Hematology data was unremarkable in the low- and mid-dose males and in all treated females at 1 month and at study termination.

CLINICAL CHEMISTRY:
The high-dose males exhibited slight, statistically significant elevations in mean cholesterol levels at month 1 and termination. In addition, the mean albumin level of the high-dose males was significantly elevated at study termination. The high-dose females exhibited a slight (statistically significant) reduction in mean glucose levels at month 1 and at study termination (not statistically significant).
The mid- and high-dose females exhibited slight (statistically significant) increases in mean calcium levels at 1 month. Slight (not statistically significant) increases were also noted in the mean calcium level of the mid- and high-dose females at study termination.

ORGAN WEIGHTS:
The high-dose males and females exhibited statistically significant increases in kidney to body weight ratios and slight (not statistically significant) increases in mean kidney weights and kidney to brain weight ratios. These increases were possibly related to slight decreases in mean terminal body weights in the high-dose males (2.5%) and females (6.4%). The high-dose males and females also exhibit significant increases in mean liver weights (47% and 21%), liver to body weight ratios (51% and 29%), and liver to brain weight ratios (49 and 22%). The high-dose females exhibited slight increases in mean adrenal weights, adrenal to body weight ratios and adrenal to brain weight ratios. Similar adrenal weight findings were not noted in the treated males.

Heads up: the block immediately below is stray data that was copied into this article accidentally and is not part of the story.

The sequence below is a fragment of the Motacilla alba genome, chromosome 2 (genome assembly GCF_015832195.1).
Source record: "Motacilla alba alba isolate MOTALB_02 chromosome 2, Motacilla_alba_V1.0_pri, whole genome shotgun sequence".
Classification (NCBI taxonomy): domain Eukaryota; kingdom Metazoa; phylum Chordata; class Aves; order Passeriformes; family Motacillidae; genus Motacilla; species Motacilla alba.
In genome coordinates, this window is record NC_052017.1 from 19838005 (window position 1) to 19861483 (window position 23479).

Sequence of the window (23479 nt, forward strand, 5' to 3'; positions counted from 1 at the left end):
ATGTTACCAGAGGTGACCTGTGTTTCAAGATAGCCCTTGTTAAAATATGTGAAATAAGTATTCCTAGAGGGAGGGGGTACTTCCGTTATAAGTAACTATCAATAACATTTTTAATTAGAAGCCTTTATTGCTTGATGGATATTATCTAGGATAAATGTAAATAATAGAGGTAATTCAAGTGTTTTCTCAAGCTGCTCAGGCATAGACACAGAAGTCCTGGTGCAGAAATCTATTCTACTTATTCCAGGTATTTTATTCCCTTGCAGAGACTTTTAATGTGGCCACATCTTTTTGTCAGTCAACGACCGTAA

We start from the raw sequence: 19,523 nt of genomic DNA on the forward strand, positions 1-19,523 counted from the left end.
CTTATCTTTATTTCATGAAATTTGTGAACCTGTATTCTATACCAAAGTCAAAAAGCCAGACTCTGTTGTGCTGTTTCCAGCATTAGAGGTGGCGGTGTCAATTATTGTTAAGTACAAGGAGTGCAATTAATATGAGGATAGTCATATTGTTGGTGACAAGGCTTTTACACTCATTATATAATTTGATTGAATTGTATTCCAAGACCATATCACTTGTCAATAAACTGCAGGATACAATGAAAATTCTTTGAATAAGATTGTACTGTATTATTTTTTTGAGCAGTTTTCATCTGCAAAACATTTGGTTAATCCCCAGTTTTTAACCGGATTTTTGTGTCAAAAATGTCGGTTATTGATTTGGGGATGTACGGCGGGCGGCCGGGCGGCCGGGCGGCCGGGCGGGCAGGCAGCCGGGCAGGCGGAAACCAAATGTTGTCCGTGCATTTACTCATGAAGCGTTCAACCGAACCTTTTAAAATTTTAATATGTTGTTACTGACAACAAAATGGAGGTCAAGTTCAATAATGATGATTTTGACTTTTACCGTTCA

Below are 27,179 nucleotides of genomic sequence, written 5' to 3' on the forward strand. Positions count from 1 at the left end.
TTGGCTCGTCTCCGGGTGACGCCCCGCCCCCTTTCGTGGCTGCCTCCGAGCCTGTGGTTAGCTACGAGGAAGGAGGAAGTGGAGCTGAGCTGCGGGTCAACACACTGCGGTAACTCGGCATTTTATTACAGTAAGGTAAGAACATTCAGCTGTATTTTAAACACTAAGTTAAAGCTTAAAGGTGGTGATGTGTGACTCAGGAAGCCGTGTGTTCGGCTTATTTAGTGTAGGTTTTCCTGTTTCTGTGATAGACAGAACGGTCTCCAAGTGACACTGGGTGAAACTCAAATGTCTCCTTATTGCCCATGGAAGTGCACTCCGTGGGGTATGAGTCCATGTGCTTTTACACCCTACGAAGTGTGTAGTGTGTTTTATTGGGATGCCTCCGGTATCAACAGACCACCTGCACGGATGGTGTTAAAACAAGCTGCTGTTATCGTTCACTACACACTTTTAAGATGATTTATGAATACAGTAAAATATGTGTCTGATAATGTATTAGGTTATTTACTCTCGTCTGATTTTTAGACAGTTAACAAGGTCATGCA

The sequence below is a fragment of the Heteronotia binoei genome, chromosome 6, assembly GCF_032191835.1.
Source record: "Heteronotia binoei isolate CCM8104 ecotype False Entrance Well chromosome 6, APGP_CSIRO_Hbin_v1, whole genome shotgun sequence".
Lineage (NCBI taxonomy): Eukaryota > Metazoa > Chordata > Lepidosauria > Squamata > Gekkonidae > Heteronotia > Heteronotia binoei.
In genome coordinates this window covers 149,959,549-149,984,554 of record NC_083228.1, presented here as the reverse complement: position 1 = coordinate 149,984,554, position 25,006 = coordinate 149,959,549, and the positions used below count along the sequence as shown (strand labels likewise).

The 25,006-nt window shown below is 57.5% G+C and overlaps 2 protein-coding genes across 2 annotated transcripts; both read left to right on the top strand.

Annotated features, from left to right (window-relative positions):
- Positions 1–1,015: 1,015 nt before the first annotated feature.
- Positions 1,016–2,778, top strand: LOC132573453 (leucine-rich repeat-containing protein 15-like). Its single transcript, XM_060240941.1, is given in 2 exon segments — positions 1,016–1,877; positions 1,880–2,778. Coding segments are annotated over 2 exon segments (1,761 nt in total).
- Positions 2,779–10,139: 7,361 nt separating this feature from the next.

GROSS PATHOLOGY: